LISTEN TO BOOMTOWN RADIO! “ALL the Music That Matters for the Generation That Created Rock 'n' Roll”

There is evidence that a daily regimen of low-dose aspirin (what used to be called “baby aspirin” can reduce the risk of a first heart attack or stroke in those between the ages of 50 and 69. There is also some evidence that it may reduce the risk of colon cancer. Experts warn that such a regimen should only be undertaken by those with a high risk of heart disease and a low risk of bleeding.

As with any drug, do not begin a regimen of low-dose aspirin without consulting your doctor.

Hopefully, you’re really satisfied with your general care provider. But the experts say, if you’re starting to think he or she isn’t treating you the right way, you are probably correct and it may be time to find a new doctor.

Here are some warning signs:

  • Dismisses your concerns, saying they’re all caused by age
  • Says, “There’s nothing that can be done.” There’s always something that can be done.
  • Doesn’t let you talk, interrupts or cuts your visits short.
  • Keeps recommending treatments or specialists, but nothing’s getting better.
  • Write prescriptions with a minimum discussion with you.

Cost should never be an object when it comes to protecting you from the flu. Flu deaths among people our age is on the rise.

Here’s a quick list of places you should check for low-or-no cost flu shots:

  • Walgreen’s
  • CVS
  • Rite Aid
  • Target (stores with a CVS inside)
  • Walmart
  • Your Primary Care Doctor
  • Supermarkets (Several large chains offer them)

Yes, you can get too many of some vitamins. Pay attention to your daily intake of:

Vitamin A: More than 10,000 IUs may cause nausea, headache, dizziness or blurry vision

Vitamin B6: A daily does in excess of 100 milligrams can lead to nerve damage

Vitamin C: A recent study found that high doses of this vitamin doubles men’s risk of developing kidney stones

Vitamin D: Over 10,000 IUs a day can cause frequent urination and poor appetite as well as kidney problems

When we snack, we probably think about calories, blood sugar, etc.; but dentists tell us we should also be thinking about our teeth.

Foods made with white flour and/or sugar can feed the bacteria in our mouths and could cause problems. Nuts, healthy meats or non-sugary beverages might be a better choice.

 

 

 

New medical research indicates that light may be of significant help in treating a number of medical conditions.

Among those now be studied for the positive effects of light therapy are:

  • Depression
  • Alzheimer’s disease
  • Sleep Disorders
  • Skin Cancer

If you or someone you love is affected by these conditions, consult with your physician.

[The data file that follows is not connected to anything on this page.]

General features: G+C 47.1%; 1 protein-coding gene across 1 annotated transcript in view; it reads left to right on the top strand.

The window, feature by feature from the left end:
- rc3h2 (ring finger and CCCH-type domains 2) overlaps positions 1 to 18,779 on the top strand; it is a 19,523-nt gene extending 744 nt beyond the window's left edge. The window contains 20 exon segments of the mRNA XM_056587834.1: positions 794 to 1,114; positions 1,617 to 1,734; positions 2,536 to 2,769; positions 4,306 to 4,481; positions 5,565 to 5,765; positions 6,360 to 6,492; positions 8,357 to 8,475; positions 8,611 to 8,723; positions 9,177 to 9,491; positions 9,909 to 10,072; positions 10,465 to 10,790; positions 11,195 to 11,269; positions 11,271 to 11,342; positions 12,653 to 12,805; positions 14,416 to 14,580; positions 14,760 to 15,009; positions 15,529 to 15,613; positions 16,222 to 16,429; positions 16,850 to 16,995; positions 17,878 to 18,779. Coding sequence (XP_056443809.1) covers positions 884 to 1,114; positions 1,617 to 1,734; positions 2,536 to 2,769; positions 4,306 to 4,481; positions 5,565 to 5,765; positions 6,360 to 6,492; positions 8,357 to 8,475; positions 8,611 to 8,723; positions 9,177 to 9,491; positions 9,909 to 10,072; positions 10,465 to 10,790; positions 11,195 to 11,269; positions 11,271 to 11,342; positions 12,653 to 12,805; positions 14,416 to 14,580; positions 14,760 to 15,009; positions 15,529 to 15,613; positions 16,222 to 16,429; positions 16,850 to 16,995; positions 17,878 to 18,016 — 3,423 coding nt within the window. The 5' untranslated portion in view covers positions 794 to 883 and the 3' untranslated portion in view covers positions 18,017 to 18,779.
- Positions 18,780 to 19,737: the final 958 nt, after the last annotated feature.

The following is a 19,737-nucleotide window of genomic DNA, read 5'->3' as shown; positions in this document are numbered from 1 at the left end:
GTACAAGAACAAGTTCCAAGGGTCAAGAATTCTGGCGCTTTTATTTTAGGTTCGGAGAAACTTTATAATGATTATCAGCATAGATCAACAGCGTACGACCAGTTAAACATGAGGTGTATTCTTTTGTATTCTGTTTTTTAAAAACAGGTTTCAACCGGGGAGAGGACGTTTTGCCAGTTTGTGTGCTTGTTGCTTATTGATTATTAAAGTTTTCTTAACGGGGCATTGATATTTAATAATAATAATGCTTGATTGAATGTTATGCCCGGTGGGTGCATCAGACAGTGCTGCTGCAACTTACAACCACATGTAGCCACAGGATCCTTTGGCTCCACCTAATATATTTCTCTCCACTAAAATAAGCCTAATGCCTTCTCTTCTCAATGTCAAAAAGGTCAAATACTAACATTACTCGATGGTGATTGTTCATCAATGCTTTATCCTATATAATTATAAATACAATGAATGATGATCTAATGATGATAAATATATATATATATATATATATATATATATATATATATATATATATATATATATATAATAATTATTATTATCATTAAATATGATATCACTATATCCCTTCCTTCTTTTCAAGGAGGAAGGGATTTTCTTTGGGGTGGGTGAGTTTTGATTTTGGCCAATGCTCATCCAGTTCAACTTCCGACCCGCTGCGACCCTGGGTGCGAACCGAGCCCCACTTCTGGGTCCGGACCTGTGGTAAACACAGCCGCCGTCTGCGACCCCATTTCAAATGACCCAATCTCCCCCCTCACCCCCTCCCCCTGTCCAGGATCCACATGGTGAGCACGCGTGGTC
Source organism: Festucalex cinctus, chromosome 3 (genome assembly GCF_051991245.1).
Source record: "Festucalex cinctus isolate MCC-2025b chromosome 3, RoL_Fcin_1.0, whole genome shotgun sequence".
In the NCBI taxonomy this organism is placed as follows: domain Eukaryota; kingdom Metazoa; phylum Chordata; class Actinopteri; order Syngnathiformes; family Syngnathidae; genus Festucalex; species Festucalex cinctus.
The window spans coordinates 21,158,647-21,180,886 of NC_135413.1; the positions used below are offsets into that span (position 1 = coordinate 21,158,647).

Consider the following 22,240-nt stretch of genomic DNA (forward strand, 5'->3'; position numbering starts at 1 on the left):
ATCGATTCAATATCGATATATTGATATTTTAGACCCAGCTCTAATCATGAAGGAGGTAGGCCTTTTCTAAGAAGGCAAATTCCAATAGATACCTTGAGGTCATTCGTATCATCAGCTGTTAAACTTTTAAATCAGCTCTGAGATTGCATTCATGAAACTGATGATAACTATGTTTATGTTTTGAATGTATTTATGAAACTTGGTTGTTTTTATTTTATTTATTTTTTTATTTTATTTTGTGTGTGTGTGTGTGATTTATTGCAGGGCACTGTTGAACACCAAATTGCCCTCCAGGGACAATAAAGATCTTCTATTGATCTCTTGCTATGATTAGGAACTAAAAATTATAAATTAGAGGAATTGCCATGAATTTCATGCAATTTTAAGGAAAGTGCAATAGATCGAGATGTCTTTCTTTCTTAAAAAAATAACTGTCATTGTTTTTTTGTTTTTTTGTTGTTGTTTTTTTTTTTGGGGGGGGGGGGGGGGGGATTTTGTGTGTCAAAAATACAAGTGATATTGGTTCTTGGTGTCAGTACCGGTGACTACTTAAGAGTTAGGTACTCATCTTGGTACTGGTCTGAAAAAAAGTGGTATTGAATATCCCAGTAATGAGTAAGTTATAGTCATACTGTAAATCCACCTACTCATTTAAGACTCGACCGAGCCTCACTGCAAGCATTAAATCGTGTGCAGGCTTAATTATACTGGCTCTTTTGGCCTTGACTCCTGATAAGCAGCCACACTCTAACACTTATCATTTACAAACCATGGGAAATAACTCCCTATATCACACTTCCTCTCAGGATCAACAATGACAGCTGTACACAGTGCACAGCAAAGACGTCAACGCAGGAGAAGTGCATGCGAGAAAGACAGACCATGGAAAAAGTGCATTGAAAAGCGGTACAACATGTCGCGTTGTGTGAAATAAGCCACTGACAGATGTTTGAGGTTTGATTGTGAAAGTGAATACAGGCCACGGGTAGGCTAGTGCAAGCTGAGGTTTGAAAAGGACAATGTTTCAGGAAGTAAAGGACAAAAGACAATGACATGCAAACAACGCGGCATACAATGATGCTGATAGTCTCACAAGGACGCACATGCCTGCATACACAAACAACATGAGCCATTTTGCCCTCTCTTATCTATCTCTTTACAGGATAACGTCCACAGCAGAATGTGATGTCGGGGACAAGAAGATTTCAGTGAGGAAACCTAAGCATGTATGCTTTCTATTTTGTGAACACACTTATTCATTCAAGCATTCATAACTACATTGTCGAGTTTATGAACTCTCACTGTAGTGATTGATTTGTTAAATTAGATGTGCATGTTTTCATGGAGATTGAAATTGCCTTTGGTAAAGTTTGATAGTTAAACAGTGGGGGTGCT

New research shows that you may reduce your risk of diabetes by taking 15-minute walk after meals.

This is about the time in January when it’s getting a little harder to keep that resolution. That burst of energy and willpower you had at the start of the year has started to wane as the daily routine of life lures you back into bad habits.

As we roll into cold and flu season, many of us will be guzzling those over-the-counter remedies we think we help us cope with the symptom.

There is a potential downside. Actually there are SEVERAL potential downsides.

Acetaminophen – Many over the over pills and fluids contain this common pain reliever (the main ingredient in Tylenol). It’s also found in many cold medications. If you taking both pain relief pills and cold syrup, you may quickly find yourself consuming way more than 3,000-4,000 milligram dosage recommended as the maximum safe dosage.

Too much acetaminophen can lead to nausea, stomach pain, loss of appetite and ultimately to liver damage. (We don’t have to tell you that liver damage is something we want to avoid.)

Be a Romper Room Do-Bee: You should also stay away from alcohol when taking acetaminophen. And check the ingredients of all the medications you’re taking to keep yourself under that 3,000-4,000 milligram number.

The World Health Organization has news about coffee.

First, the bad news. There is evidence to suggest that drinking any hot beverages at or above 140 degrees Fahrenheit may increase the risk of esophageal cancer.

Now, the good news, as long as it's below 140 degrees, there doesn't appear to be any cancer risk from drinking coffee.

A new study indicates that a diet rich in vitamin C can cut the risk of developing cataracts in people over 40 by 33%.

Researchers stress that the benefits does NOT come from popping vitamin C tablets, but from natural food sources, such as citrus fruit and dark green vegetables.

Bon appétit!

 

 

 

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